"Oh! So you're going there for a cultural exchange?" 

Well, not exactly, but in its own way, that's just what happened. 

An agricultural trade fair takes place in Beijing every year, and the United States Department of Agriculture represents the US as one of about thirty nations at the fair. Their thrust at the 2000 fair was to promote the marketing of US food products to the dala, the burgeoning Chinese middle class. There is a large outdoor garden by the Great Wall Sheraton in Beijing, just down the road from the expo site itself, and every evening for nine days last June, the USDA sponsored a Great American Barbecue there, offering a lavish buffet of all kinds of American-style foods, including such items as corn-fed beef, Alaska salmon and crab, corn on the cob, taters in aluminum foil, California wine, fresh citrus fruit, even individually wrapped dried prunes. Truly, what American barbecue would be complete without individually wrapped dried prunes, pits still in? We three—Jody Stecher singing and playing mandolin and fiddle, Heath Curdts on vocals and banjo, and myself on vocals and guitar—were brought in to provide ‘authentic music’ for this event. While the throng munched, we played. 

At the USDA's main office in the Embassy compound in Beijing, there presides a woman named Suzanne Hale. Suzanne has spent many years in Japan and China, and is as well a big fan of bluegrass music, particularly the Dry Branch Fire Squad, and knew their banjoist, Bill Evans, from her sojourns on US soil. In 1999, she intended to have him come to do his marvelous one-man banjo show at an event in Beijing. Alas, in May, NATO forces (a U.S. B-2 bomber, to be precise) bombed the Chinese Embassy in Belgrade, Yugoslavia, so Bill was advised not to go in 1999. He was, however, invited back for 2000, but being booked by then for a banjo camp, Bill passed the gig on to Jody, who in turn called me and old-time banjo whiz Heath Curdts. Not quite bluegrass anymore, but at the last minute, we had a trio poised to represent rural American culture musically in China's capital city.

Will Heath
                  make it back into the picture before the timer goes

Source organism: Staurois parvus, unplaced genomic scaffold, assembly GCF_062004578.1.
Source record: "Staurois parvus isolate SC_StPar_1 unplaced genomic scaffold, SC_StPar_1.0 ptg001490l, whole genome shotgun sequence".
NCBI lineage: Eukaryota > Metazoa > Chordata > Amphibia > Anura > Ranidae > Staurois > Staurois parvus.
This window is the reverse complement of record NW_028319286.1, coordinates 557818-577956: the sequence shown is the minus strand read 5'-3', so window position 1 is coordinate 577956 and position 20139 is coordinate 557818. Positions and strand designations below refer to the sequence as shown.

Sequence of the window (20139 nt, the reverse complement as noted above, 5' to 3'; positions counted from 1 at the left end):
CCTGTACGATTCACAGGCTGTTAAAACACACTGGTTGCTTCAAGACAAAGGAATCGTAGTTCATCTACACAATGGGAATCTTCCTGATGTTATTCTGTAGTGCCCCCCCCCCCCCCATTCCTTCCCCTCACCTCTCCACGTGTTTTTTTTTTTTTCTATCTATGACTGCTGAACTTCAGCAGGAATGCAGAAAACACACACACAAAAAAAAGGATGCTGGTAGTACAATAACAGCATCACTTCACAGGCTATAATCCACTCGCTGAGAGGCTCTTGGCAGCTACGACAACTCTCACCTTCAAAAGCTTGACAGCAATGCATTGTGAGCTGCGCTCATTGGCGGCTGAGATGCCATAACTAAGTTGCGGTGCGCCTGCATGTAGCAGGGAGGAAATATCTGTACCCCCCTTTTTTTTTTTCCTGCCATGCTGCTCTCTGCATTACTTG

Not only were we delighted to have a chance to do such a gig together (we have been pals for a very long time but mostly connect socially as musicians), we were thrilled to be able to spend time in China. Jody had been to India and Burma,  and to Hong Kong some years back, and Heath had been in India and the Middle East, but never China, and the closest I had come to direct contact with an Asian culture was Madagascar, which is closer than one might think, but still not really China at all. Living in the Bay Area, we have long been in close contact with California Chinese culture, but truly, Beijing is the heart of China! We knew something about Chinese music, we did our requisite reading of guidebooks (all wrong!), and went and got visas in hopes it was all going to happen. It did. We left on the 19th of June on the first-ever direct 12-hour flight from San Francisco to Beijing.

Only a few hours after arriving we attempted a soundcheck in preparation for our first show, in the sweltering heat and humidity of the Beijing afternoon. The tech guy hadn't so much as a trace of knowledge of how a mixing board and mics worked (but at least he was ill-tempered), so we stepped in and got it running, hoping with all our heart that what we were doing would enable us to be heard adequately in the audience. A few folks with ears assured us it would do, so we launched into our first set, and it went quite well, considering. On one of our breaks at this opening evening's festivities, a fashion show was staged, with full runway, deafening disco music, big spotlights, lots of dumbstruck Chinese businessmen ogling dozens of extremely thin, dangerous-looking six-foot-three Chinese women modeling mink garments from (you guessed it) America: purple mink bikinis, tiger-stripe lime green mink hiphuggers, jeans-styled jackets in mink dyed to resemble cheetah. Blue mink boas. The perfect attire for a Great American Barbecue, especially when the temperature is in the nineties with humidity to match. Welcome to the Peoples Republic of China! 

By the time we finished our last set for the evening, around 11 PM Beijing time, it was midday of the next day in our dog-tired California brains. We had, at this point, been awake (more or less) and in motion for a very long time—the 12 hour flight, plus the wakened hours of the California day (and night) before we departed, plus the time since we'd landed. Not a stellar opening night, but we made it, and folks seemed real pleased.

Subsequent nights had the same schedule, alas without the mink queens, but still with Johnson, the spectacularly incompetent sound man. The drill: first set at 7:30, play as we deem appropriate until 10 PM or so, depending on how the crowd feels. Each night was different - sometimes we were background ambiance, sometimes people were really listening. Sometimes the crowd was really large, sometimes small. 

                  percussion orchestra